Social support and secondary school teachers : an exploratory study (1989)
Type of ContentTheses / Dissertations
Degree NameMaster of Arts
PublisherUniversity of Canterbury
This exploratory study examined the nature of social support among teachers and the effects of social support on job satisfaction, intention to leave their current position and morale.Seventy-five secondary school teachers occupying a range of teaching positions were interviewed from 20 schools in the Christchurch metropolitan area. Social support was found to relate to and to predict job satisfaction, positive morale and negative morale but not to predict teachers' leaving intentions.Wide variations in the characteristics, com position and teacher perceptions of their support networks were observed. Overall workplace sources of support, (col leagues, supervisor) appeared to be the most important sources of support. Despite this nonwork sources of support (spouse, friends) were important sources of emotional and socialising support. Most teachers stated they had moderate needs of support and were also satisfied with the support they received. In spite of this, just under one-half of the sample described recent situations in which they felt they had lacked social support.Teachers also outlined a number of factors which influenced the seeking and giving of support.Finally, teachers identified behaviours they perceived as supportive and unsupportive and made recommendations of how colleagues could be more supportive.The implications of these results are discussed with reference to intervention programs designed to enhance social support in secondary schools.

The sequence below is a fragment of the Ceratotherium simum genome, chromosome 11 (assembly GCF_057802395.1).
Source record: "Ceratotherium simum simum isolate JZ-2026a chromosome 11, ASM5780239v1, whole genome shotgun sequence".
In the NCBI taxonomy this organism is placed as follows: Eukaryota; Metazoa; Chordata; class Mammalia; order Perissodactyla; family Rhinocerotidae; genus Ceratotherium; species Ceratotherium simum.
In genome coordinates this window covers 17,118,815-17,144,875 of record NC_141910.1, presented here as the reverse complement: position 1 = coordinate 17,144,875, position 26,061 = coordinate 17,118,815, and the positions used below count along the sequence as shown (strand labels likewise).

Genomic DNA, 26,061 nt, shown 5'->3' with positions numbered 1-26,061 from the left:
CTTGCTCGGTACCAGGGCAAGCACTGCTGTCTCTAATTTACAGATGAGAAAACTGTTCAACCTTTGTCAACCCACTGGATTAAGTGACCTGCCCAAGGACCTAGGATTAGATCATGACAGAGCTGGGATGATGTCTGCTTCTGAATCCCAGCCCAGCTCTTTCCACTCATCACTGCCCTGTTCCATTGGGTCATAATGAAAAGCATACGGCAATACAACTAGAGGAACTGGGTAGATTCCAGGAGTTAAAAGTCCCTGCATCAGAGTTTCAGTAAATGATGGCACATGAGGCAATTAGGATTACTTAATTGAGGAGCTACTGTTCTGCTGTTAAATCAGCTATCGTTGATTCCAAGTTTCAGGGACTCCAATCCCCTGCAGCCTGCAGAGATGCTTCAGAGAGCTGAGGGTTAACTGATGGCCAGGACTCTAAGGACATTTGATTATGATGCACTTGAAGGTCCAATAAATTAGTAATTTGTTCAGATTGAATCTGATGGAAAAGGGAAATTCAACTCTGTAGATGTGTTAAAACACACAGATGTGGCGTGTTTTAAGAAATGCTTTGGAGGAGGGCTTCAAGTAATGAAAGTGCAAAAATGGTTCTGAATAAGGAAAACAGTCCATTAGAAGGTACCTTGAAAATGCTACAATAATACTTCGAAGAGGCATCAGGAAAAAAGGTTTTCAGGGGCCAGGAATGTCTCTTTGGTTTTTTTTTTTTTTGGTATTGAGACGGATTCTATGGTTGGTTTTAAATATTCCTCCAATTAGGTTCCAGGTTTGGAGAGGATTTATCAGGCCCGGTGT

KeywordsSocial networks--New Zealand--Christchurch; High school teachers--New Zealand--Christchurch; Teachers--New Zealand--Christchurch--Job satisfaction; Teacher morale--New Zealand--Christchurch
RightsAll Rights Reserved
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